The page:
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The underrepresentation of women in political decision-making has been a majorproblem for Turkey since the 1960s. Ranking 167th among 189 countries with 4.36percent women in the Turkish national parliament, it is obvious that Turkey hasto ensure women’s “fast-track” access by legislating affi rmative action (quotas).Although still perceived as controversial by some, quotas have proved to be theonly successful way to ensure women’s rapid access to political power and arequite common. A legislative quota is necessary for women to overcome the socialand economical obstacles that prevent them from entering politics in Turkey, andfor the country’s politics to profi t from the rich and unused experience and skillsof women.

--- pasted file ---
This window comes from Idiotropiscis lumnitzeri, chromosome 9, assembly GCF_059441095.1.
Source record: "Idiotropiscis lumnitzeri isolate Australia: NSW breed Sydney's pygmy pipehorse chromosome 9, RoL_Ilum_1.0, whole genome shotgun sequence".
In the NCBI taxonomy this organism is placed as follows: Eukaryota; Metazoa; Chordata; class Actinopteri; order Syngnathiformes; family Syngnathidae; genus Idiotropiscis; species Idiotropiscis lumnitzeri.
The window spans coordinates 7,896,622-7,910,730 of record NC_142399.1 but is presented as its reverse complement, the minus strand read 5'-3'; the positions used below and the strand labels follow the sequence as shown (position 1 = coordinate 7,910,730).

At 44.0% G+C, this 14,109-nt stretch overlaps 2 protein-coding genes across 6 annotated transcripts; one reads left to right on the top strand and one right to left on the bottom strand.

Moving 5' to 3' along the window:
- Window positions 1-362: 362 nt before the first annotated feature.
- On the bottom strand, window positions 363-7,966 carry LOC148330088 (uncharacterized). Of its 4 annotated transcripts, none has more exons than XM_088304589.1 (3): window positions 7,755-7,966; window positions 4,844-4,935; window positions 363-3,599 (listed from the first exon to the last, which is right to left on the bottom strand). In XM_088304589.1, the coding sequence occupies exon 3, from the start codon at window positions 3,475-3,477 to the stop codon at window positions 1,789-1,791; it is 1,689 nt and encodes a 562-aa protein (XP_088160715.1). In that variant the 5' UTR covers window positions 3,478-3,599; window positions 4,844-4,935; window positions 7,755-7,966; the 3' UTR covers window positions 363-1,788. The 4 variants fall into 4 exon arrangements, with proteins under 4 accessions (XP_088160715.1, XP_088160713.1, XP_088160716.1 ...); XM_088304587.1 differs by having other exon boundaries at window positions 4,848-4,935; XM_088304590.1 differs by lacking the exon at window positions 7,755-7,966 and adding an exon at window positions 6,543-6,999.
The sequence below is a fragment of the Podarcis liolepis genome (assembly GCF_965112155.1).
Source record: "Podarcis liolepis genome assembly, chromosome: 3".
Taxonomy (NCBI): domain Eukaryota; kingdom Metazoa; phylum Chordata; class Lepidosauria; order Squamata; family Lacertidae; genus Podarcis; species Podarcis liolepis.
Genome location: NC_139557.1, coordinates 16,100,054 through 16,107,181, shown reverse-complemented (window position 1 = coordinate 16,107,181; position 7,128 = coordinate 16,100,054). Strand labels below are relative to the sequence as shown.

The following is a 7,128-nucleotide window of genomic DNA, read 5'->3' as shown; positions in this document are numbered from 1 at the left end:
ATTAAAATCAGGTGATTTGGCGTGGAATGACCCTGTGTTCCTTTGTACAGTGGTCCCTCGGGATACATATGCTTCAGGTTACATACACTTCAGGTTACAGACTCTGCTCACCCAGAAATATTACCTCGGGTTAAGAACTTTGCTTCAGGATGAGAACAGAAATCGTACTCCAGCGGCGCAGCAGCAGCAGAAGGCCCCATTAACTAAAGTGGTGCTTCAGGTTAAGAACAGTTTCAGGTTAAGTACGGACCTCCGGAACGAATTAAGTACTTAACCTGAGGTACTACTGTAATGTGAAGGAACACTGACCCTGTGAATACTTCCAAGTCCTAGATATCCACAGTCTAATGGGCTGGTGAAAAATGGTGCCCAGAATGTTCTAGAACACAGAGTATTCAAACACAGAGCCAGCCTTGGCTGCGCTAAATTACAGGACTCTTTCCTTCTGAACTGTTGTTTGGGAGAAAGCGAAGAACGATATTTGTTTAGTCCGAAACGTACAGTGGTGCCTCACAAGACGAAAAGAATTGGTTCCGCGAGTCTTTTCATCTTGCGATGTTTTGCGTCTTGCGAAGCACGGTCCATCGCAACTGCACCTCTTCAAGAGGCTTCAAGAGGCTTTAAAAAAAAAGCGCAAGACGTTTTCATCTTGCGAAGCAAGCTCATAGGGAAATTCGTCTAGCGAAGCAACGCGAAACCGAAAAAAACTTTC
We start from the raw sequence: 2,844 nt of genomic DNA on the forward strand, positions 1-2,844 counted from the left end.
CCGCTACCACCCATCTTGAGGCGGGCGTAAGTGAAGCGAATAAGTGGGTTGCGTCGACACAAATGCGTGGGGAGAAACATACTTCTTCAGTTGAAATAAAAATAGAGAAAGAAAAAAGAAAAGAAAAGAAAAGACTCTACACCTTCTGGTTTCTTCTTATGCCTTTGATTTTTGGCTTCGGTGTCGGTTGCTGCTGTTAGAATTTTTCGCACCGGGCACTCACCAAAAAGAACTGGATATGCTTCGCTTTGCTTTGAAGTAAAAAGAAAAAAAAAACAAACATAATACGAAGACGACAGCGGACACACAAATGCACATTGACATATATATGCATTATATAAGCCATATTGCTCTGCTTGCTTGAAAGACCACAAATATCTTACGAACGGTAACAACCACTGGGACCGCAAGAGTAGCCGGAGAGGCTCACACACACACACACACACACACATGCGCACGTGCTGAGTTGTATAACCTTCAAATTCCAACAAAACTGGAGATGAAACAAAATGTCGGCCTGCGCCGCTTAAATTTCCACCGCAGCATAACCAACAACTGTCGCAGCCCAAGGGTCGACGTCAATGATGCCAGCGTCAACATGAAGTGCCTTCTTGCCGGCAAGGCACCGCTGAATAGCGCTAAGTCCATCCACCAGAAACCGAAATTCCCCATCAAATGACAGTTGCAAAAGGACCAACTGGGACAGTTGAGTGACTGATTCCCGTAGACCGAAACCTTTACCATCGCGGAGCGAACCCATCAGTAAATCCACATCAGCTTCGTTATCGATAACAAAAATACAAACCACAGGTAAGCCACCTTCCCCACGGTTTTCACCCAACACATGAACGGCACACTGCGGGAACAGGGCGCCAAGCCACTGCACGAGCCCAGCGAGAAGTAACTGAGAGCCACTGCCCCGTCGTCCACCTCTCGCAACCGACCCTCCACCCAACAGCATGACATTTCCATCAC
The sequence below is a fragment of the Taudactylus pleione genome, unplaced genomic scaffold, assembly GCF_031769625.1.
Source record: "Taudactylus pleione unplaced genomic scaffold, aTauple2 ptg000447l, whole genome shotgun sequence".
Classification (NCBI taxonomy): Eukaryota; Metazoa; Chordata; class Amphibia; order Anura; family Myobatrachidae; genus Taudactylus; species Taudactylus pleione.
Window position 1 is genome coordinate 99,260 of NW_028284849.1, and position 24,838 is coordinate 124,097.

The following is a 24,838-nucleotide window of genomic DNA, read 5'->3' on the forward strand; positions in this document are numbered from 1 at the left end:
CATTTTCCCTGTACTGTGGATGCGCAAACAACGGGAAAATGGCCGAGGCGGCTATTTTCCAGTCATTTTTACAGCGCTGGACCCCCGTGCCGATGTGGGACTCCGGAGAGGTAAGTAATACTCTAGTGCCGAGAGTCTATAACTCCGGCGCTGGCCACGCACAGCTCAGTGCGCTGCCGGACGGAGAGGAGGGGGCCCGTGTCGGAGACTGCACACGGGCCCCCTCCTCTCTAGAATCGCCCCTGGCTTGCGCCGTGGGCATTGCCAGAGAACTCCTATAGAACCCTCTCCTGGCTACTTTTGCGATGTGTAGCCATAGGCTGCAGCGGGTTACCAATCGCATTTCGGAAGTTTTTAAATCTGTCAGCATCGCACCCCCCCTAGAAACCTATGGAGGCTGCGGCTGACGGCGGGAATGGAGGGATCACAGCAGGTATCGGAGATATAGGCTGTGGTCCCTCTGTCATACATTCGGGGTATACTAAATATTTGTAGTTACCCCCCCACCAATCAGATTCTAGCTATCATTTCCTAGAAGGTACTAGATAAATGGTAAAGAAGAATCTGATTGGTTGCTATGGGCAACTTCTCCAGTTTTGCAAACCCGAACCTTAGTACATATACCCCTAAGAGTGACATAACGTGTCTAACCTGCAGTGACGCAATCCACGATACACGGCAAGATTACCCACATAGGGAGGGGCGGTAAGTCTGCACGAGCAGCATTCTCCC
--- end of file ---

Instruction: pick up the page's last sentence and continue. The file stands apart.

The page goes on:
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Selen Lermioğlu Yılmaz
Selen Lermioğlu Yılmaz
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Foreword After the violent dissolution of the former Yugoslavia in the 1990s, there had been a shared sense of hope for a more peaceful future for the European continent. Unfortunately, this comfortability disappeared after Russian President Vladimir Putin ordered his troops to march against the Ukrainian forces throughout the border on 24 February 2022. This marked a turning point not only for the region...
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